Word of caution: Don’t be taken in by the slimness of KR Meera’s Qabar. At just over a hundred pages, this novella is part social commentary and part journey of self-discovery, with a soupçon of a complex little love story. It traverses difficult terrain with commendable ease. Belying its compact form, it identifies patterns of and starts conversations on religious polarisation, bigotry, patriarchal strictures. Translated from the Malayalam by Nisha Susan, the book asks of the reader a little suspension of disbelief, a willingness to make sense of our increasingly harsh realities with an immersion into the surreal.
The story is structured as a first-person account by Bhavana Sachidanandan, Additional District Judge and single mother, presiding over a case of the demolition of the petitioner’s ancestor’s qabar (grave). The petitioner, Kaakkasseri Khayaluddin Thangal, urbane and nattily dressed, with “Sean Connery’s body and Kamal Haasan’s eyes”, challenges Bhavana’s image of a skullcap wearing, bearded, “clichéd Mappila”.
Thangal is also an illusionist / mind-reader / djinn-worshipper / practitioner of magic, depending on who is telling his story. Bhavana’s neatly organised existence is pushed into chaos with Thangal’s illusions, illusions that seem to be tapping into both her fears and her desires. Bhavana sees rainbows and snakes. She has visions of her ancestor, Yogishwaran Ammavan, come back to haunt her. She is tormented by the unfinished, unresolved stories of two girls/goddesses who are part of the legend surrounding Ammavan. The surreal becomes commonplace in the fascinating landscape of Qabar.
Demolition and the law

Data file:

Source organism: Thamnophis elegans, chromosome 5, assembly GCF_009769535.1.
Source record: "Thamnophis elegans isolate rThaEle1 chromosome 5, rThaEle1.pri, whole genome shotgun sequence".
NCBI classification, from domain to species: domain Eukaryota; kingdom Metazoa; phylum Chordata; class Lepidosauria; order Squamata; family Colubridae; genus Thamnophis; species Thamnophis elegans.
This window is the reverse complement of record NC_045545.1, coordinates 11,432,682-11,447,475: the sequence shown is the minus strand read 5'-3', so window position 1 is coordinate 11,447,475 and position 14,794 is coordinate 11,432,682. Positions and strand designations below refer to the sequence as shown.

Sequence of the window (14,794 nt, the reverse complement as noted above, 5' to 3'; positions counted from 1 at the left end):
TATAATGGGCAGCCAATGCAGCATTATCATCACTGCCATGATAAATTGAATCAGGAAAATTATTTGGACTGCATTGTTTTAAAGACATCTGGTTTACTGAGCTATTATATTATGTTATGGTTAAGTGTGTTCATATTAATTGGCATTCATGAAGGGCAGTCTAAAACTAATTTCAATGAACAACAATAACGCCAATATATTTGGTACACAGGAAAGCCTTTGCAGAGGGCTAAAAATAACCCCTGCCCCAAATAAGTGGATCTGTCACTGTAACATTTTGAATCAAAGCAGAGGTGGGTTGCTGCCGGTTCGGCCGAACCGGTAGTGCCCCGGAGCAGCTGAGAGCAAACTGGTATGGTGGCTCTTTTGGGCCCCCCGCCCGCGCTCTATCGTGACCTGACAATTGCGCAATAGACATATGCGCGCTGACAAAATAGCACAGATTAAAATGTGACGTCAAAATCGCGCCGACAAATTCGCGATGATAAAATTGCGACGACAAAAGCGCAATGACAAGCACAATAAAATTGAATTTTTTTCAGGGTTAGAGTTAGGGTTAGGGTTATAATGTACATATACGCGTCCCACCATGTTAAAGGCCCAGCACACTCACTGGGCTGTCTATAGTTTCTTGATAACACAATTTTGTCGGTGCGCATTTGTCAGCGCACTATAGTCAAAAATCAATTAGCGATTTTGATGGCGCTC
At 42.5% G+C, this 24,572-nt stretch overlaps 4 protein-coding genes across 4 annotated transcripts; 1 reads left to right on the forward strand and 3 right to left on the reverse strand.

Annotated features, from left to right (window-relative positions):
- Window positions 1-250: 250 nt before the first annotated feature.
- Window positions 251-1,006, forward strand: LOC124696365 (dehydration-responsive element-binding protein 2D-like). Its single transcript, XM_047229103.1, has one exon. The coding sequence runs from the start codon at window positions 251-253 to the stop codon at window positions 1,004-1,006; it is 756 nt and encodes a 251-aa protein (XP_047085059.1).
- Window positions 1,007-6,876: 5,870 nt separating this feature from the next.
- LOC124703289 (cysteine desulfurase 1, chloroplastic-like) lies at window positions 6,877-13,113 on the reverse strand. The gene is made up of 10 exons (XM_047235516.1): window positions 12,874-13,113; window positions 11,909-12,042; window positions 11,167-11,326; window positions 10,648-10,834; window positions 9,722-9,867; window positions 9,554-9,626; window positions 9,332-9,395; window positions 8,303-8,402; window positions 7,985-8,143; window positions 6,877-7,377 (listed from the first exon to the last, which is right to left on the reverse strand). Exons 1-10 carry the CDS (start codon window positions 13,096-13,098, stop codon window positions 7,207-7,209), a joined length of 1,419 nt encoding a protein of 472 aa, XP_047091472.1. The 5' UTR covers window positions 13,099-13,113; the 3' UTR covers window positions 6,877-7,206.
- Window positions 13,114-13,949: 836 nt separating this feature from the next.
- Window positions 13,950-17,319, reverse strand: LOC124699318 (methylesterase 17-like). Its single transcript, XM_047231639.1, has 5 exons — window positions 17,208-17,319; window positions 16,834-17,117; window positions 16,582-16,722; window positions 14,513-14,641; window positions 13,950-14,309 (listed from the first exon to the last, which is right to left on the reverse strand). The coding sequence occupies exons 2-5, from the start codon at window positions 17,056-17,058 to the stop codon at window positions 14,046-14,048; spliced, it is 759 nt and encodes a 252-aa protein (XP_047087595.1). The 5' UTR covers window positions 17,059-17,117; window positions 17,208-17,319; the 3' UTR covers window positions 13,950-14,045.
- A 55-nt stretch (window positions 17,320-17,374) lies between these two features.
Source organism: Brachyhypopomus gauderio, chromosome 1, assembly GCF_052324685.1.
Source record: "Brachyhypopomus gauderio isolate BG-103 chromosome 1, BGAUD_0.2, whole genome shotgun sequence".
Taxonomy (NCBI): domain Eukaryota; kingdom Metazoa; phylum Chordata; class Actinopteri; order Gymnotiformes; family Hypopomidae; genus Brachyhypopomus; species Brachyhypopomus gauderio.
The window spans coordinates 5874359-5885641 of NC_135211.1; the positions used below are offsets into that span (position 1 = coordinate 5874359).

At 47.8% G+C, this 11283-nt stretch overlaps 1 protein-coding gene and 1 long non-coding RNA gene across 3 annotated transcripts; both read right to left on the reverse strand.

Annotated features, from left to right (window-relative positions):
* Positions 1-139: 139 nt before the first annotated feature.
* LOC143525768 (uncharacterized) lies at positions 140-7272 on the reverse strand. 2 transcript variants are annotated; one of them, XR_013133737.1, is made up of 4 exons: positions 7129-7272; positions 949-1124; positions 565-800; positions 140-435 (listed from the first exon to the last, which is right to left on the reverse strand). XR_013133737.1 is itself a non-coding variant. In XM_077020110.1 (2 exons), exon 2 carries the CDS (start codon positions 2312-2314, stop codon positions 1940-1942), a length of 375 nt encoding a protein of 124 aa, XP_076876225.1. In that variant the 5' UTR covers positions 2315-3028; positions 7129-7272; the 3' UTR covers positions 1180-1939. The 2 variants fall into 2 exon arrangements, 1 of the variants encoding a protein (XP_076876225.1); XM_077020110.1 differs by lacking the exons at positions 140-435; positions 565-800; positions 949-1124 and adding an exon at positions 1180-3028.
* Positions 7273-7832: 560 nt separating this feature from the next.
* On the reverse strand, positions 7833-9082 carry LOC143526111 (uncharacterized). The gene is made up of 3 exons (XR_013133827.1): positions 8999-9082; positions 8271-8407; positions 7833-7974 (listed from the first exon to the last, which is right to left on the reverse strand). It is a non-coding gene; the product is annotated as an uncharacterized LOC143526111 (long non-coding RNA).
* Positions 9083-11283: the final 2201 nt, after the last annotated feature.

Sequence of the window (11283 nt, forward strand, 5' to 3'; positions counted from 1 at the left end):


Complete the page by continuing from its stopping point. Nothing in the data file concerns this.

The law, or its functioning in current day India, comes under a fair bit of criticism. The legal system favours the privileged, we are reminded. Bhavana, fuelled by her resolute faith in the rightness of the law, sees herself as an upholder of justice. The law demands evidence, she states. In a conversation that reads like a commentary on recent verdicts on land disputes, she asks Thangal:
“Doesn’t your objection stand in the way of public interest? And even if you argued that the qabar has historical importance, you don’t have any documents to prove it do you?” (…)
“I have no proof on paper.”
“Palm-leaf manuscripts then?”
“No. But just because there isn’t a document doesn’t mean there is no qabar.”
Bhavana’s courtroom makes no space for sentiment or for faith. And yet, as she discovers, the qabar exists, both as the ruins of a structure with minarets, and in people’s imagination. Documentary proof of it does not. The demolition of the qabar remains a wrong the law has been unable to redress. History, perhaps the writer wants us to see, is made up not just of facts and transactions recorded on paper (or palm-leaf manuscripts) but of lived experiences, of socio-cultural practises, and of collective memory.
The communal divide that defines much of our contemporary reality is brought home to the reader not just through the prejudices that Bhavana acknowledges or in the callousness with which the disputed qabar is demolished but also in Thangal’s narrativisation of the dehumanisation involved in having been the victim of a riot: “Once a huge mob strips you naked and looks at your genitals to find out which side you are? No one to whom that has happened- whether you are a Hindu or a Muslim- stays a person.”
The interchangeability of this religious identity and the consequent meaningless of the violence we inflict on ourselves is illustrated with a generous dollop of irony in a revelatory scene where the familial mythologies of Bhavana and Thangal coalesce and become indistinguishable.
The woman’s version